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Stephen has worked on insurance initiatives for Innovation since 2012; and since 2014, developing Innovation’s IFRS 17 delivery framework. Quite a leap from the car industry, where he started his career as an engineer 1991. 

A car might have 10,000 components and mind-blowing build complexity. Development of a product may take 3000 people up to 6 years and cost 3 billion USD. Revenue implications on sales of a product can be 10 billion USD a year during its production life.

A complex challenge to get right

In this environment, leaders put great emphasis on understanding outcomes of any initiative before committing time, money and people. The greatest successes happened when implications of ideas were fully thought through prior to capital commitment. Failures happened when ideas were pushed through without first understanding strategic implications, or when evidence of the implications was ignored.

The cause of success and failure has left its mark on me

Experience I gained in engineering design, business strategy and delivering multi-million-dollar programmes in the car industry engrained three principles:

  • We need to take care our deliverables will achieve our objective. Outcome is more important than just delivering something tangible such as a product, model, process, or system.
  • Subject-matter-experts are essential in design and delivery of change. However, management of change is always multi-dimensional, it usually takes a non-SME to extract clues and map the road to success.
  • More time spent contemplating implications of change prior to it becoming on a critical path always reduces overall cost and risk, and improves likelihood of success.

So, to insurance

I left the car industry in 2005 and undertook strategy, change and delivery projects in unrelated sectors. Common to each was that the experts involved generally knew their details, but were challenged in stitching together a desirable outcome.

In 2012 Innovation and Towers Watson asked me to review and propose improvements to a periodic valuation undertaken on behalf of a client. Within the first few days my mind boggled at my introduction to stochastic modelling and the complexity of assumption derivations. Then the model runs ... and they went on forever. However, like my previous assignments, I asked lots of dumb questions, prompting the actuaries to articulate the process and challenges. This provided us with a map of what we could change to deliver the desired outcome.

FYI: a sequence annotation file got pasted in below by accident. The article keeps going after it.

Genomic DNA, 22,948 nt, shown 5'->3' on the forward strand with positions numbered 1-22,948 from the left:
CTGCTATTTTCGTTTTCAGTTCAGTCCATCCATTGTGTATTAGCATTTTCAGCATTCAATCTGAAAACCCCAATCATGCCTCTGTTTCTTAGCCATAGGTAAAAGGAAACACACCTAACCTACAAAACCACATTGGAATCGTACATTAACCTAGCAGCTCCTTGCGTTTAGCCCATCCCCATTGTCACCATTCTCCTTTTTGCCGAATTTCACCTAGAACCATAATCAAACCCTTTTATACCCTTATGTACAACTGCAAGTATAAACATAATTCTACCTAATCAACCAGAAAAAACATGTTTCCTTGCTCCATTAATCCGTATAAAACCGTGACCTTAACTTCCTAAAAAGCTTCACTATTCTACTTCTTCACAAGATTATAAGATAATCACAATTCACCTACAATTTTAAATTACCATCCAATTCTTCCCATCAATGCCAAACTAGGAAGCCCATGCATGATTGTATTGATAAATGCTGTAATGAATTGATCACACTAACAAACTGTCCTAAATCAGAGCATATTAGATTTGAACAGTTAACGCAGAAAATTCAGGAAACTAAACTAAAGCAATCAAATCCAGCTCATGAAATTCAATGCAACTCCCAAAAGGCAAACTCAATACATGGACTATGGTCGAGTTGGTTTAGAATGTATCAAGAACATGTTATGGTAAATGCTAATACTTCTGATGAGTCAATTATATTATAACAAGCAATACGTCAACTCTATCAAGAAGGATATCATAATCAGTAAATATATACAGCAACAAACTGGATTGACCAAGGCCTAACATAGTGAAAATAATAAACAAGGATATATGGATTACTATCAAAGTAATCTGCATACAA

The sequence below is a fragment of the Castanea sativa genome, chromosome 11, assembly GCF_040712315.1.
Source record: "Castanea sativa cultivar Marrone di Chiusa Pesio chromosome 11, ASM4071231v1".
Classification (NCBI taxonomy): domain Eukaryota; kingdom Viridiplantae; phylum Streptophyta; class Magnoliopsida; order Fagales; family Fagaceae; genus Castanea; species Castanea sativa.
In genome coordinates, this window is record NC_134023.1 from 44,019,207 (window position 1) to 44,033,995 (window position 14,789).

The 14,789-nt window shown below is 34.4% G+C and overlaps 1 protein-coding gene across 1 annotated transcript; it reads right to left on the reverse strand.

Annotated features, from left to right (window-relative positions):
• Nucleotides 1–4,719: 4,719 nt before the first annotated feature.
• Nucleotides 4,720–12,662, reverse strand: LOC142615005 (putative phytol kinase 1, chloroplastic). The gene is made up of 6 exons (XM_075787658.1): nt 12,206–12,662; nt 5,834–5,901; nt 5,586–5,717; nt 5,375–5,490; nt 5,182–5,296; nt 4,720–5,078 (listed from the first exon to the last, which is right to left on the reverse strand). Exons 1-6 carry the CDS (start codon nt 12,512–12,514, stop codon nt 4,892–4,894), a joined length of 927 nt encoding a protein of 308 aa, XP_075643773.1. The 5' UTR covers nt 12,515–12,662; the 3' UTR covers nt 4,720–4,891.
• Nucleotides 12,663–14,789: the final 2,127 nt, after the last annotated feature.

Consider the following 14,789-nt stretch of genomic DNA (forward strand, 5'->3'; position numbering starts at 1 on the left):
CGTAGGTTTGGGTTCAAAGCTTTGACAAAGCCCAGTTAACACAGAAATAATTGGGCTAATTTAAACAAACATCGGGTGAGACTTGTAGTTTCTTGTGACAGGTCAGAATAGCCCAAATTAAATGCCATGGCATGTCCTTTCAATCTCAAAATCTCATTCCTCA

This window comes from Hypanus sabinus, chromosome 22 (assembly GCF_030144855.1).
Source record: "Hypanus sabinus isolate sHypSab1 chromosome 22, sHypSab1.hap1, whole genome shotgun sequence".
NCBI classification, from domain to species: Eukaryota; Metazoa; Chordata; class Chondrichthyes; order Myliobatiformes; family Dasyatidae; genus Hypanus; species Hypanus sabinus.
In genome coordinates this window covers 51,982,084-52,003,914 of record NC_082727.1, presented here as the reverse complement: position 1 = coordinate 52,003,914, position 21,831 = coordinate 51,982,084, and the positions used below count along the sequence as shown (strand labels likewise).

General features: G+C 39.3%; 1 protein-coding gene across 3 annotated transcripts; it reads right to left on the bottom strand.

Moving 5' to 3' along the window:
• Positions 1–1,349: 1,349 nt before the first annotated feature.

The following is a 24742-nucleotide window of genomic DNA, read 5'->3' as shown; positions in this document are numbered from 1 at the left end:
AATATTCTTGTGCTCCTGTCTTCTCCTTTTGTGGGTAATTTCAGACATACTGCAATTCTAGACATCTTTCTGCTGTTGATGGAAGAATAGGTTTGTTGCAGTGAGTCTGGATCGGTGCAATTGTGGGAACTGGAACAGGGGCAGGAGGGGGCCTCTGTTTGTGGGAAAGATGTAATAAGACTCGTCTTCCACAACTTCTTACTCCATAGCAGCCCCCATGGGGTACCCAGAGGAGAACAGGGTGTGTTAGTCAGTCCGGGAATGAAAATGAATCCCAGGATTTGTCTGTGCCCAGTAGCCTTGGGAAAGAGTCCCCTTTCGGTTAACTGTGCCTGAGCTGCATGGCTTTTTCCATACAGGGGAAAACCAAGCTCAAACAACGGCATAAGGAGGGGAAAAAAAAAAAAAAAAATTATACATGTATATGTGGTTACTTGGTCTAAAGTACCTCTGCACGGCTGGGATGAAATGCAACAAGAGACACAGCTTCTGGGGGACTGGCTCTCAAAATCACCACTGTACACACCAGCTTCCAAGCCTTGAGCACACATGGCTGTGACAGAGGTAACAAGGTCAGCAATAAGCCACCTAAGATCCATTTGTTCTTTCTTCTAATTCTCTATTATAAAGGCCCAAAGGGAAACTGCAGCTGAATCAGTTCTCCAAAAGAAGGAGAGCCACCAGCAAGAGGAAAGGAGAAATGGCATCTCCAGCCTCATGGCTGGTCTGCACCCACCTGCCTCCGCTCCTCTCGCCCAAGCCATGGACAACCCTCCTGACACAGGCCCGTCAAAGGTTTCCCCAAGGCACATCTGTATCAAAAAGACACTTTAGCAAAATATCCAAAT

I simply empowered them to give me the information for me to imagine what was possible. Then using my own brand of expertise, we worked together to develop a delivery framework.

Simple really

If people are willing to be open, there is always a way to deliver the outcome. The rub is, all too often people don’t see the big picture, they focus on their part of a product, proposition, model, process or system. They need someone to help be a bridge to the rest of a business.

In 2013 I moved to Asia with Innovation and my most recent projects are detailed below. My recent focus has included corporate back-office change strategy for the coming IFRS changes in the insurance industry. I have been able to do this by serving chief actuaries and chief financial officers in delivering financial close, actuarial modelling capital management and accounting initiatives.

My insurance work in Asia includes:

  • Assessment and strategy for accounting policies
  • Close process transformation
  • Quality improvement of accounting and actuarial closes
  • Increased speed of accounting and actuarial closes
  • Capital management to improve shareholder value
  • Product realignment to reduce risk
  • Product realignment to change regulatory impact of reserving requirements
  • Investor relations strategy and communication
  • Customer centricity improvement
  • Reinsurance structuring strategy
  • Domestication/divestment/novation of contracts
  • Regulatory relationship approaches
  • Actuarial modelling approaches
  • Risk allocation / reduction
  • Turnaround of troubled initiatives
  • TOM development enforced by regulatory change

 

Fast Facts

Has an ability to draw together expert opinions together and develop them into strategies that deliver success

Has managed around 80 change projects and 6 large-scale programmes

Has designed and delivered business transformation and Target Operating Models (TOMs) in 13 organisations